SINGAPORE – Talks at the Asia Security Summit on Saturday highlighted once again the intensifying confrontation between the United States and China over disputes in the South China Sea.
Known as the Shangri-La Dialogue, the summit was held in Singapore and attended by senior defense officials of more than 30 countries, mainly from the Asia-Pacific region.
The United States sternly criticized China’s construction of military installations in the South China Sea, and Japan joined in that criticism.
“China could end up erecting a Great Wall of self-isolation,” U.S. Defense Secretary Ashton Carter said in a speech delivered on Saturday. He criticized China’s unilateral maritime development and warned that China would be isolated in the international community if it does not adhere to international rules.
There were sharp exchanges of words during the question and answer session that followed Carter’s speech. Regarding China’s construction of artificial islands in the South China Sea, a Chinese participant said: “China’s practice is not an exception. A lot of countries have engaged in this kind of practice, including Vietnam and the Philippines.”
Carter replied, “China is doing by far and away more of this kind of reclamation and militarization than any other party.”
According to the U.S. Defense Department, China has almost completed its reclamation work in the Spratly Islands and the militarization of the islands, including construction of radar facilities, is believed to be in its final stage. China has also installed surface-to-air missiles in the Paracel Islands.
The Hong Kong-based South China Morning Post reported on Wednesday that China is ready to impose an air defense identification zone in the South China Sea, citing sources close to the People’s Liberation Army.
In connection with territorial disputes over the South China Sea, the Philippines has brought a case before The Hague-based Permanent Court of Arbitration over China’s claims in the sea. The court is expected to hand down a decision as early as later this month, but China is expected not to recognize it.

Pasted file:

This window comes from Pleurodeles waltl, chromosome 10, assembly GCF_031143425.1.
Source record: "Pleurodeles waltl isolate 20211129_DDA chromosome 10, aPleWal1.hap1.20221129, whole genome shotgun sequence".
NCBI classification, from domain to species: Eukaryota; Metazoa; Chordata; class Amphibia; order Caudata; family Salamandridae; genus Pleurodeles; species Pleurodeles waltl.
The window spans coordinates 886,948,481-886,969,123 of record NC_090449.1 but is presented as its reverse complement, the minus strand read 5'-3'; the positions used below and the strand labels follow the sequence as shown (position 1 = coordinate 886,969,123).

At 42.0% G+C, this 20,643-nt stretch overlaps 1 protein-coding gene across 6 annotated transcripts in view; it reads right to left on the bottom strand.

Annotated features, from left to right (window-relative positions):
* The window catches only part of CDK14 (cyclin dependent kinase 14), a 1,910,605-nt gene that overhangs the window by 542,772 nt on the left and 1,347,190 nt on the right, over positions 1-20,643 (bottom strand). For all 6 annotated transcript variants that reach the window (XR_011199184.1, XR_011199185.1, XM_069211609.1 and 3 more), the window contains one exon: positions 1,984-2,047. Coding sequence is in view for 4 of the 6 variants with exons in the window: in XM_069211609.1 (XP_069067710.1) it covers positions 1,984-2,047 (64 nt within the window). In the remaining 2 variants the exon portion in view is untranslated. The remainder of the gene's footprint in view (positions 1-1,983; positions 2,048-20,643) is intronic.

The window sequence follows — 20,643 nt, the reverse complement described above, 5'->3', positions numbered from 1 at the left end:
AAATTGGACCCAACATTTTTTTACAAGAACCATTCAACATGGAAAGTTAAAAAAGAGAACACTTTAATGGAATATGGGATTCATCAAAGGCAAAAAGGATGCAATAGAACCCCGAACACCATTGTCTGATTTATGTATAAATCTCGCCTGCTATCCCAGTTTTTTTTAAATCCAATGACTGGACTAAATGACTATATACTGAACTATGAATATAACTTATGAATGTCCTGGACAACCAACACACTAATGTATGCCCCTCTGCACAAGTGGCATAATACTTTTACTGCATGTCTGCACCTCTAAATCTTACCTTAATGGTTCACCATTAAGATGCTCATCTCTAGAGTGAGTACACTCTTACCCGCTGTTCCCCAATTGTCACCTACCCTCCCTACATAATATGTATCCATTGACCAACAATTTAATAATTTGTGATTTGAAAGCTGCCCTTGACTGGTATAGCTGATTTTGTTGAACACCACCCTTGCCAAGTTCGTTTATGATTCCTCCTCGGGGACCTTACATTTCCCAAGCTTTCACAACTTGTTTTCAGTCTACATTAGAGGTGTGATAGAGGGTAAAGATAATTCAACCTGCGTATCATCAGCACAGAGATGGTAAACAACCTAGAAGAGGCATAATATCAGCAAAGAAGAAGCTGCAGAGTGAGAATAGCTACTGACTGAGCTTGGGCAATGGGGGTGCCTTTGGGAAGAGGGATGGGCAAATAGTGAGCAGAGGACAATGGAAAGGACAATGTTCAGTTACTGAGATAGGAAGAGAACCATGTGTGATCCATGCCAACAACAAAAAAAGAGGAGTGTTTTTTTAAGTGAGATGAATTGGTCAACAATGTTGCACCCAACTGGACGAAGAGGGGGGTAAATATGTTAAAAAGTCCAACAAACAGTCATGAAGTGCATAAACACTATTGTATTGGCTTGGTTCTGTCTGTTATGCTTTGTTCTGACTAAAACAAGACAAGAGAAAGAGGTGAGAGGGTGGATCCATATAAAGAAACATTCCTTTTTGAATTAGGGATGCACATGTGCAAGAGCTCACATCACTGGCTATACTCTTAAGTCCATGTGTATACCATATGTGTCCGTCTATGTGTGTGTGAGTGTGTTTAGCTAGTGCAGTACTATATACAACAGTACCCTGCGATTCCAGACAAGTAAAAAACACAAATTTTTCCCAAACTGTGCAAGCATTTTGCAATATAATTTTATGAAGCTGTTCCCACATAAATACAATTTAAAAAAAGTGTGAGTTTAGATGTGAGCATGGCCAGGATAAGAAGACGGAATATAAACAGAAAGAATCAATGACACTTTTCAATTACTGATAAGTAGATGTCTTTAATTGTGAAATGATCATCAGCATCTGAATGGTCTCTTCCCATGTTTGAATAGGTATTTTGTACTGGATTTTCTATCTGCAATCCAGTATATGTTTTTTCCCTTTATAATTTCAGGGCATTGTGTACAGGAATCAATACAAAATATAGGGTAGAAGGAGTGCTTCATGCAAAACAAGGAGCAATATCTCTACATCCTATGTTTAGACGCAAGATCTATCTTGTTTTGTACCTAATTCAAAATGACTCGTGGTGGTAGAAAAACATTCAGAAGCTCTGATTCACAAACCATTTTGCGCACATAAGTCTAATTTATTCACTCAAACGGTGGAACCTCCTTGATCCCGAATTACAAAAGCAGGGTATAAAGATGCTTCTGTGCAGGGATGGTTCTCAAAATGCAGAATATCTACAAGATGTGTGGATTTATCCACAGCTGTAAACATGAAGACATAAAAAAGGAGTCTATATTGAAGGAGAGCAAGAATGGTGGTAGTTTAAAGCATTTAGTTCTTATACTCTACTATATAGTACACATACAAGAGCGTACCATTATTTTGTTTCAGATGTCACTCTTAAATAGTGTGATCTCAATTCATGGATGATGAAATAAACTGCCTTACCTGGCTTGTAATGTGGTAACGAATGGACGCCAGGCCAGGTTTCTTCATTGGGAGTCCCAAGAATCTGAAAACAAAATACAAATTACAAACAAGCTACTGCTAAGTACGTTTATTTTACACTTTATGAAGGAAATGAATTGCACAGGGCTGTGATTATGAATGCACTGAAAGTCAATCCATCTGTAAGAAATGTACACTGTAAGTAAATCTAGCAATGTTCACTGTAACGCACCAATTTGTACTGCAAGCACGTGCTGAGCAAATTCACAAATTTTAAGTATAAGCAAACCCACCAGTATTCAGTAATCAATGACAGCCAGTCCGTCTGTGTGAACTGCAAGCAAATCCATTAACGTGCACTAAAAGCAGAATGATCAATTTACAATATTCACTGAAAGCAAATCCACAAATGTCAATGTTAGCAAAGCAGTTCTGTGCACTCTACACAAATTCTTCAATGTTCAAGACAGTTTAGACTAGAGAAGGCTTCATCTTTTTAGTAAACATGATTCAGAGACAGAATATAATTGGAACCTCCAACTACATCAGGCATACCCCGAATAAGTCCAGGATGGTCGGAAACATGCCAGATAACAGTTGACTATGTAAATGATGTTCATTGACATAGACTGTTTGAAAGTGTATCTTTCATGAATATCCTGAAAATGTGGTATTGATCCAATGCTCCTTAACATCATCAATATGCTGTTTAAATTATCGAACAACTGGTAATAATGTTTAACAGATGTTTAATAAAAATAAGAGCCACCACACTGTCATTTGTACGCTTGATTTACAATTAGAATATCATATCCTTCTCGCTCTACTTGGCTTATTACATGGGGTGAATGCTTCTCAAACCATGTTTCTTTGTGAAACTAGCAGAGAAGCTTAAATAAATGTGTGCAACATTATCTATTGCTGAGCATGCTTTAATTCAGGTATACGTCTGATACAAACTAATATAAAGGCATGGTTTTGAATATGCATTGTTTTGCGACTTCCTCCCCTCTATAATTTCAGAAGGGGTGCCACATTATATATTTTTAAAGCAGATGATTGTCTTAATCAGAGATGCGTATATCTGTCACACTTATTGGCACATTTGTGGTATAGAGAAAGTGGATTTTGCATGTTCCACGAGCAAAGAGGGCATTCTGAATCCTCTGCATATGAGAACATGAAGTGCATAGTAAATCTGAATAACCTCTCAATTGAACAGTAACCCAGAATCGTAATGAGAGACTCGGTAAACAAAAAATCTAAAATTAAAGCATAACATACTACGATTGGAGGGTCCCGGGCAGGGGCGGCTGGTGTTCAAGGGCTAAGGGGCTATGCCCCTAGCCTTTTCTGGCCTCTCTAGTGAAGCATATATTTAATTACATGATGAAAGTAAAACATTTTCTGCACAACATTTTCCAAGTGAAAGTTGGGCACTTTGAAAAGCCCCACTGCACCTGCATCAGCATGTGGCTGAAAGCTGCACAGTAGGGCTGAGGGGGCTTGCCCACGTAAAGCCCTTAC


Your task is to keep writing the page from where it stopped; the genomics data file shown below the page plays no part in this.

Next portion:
It is difficult to find effective measures to restrain China’s assertiveness, and Japan and the United States have made complementary efforts to put more pressure on China while strengthening their cooperation with neighboring countries.
During their talks on Saturday, held on the sideline of the summit, Defense Minister Gen Nakatani and Carter confirmed that their countries would strengthen their presence in cooperation with southeast Asian countries.
Carter said the U.S. military is continuing to deploy “its most advanced capabilities,” including F-22 stealth jets and P-8 patrol aircraft, as well as continuing freedom of navigation operations in the South China Sea in an apparent effort to put pressure on China.
On Friday, Carter flew over the Strait of Malacca aboard P-8 patrol aircraft that has been sent to Singapore in rotation.
The Defense Ministry has focused on measures such as helping to strengthen surveillance capabilities in the Association of Southeast Asian Nations, as the Self-Defense Forces are occupied with surveillance activities in the East China Sea.
However, it remains unknown whether the measures taken by Japan and the United States will bear fruit. Philippine President Benigno Aquino has taken a hard line toward China but his term as president concludes at the end of this month. The policy stance of President-elect Rodrigo Duterte has yet to be made clear, as he mentioned that he would shelve territorial issues.
Japan and the United States’ backing of the Philippines may undergo a significant change in the near future.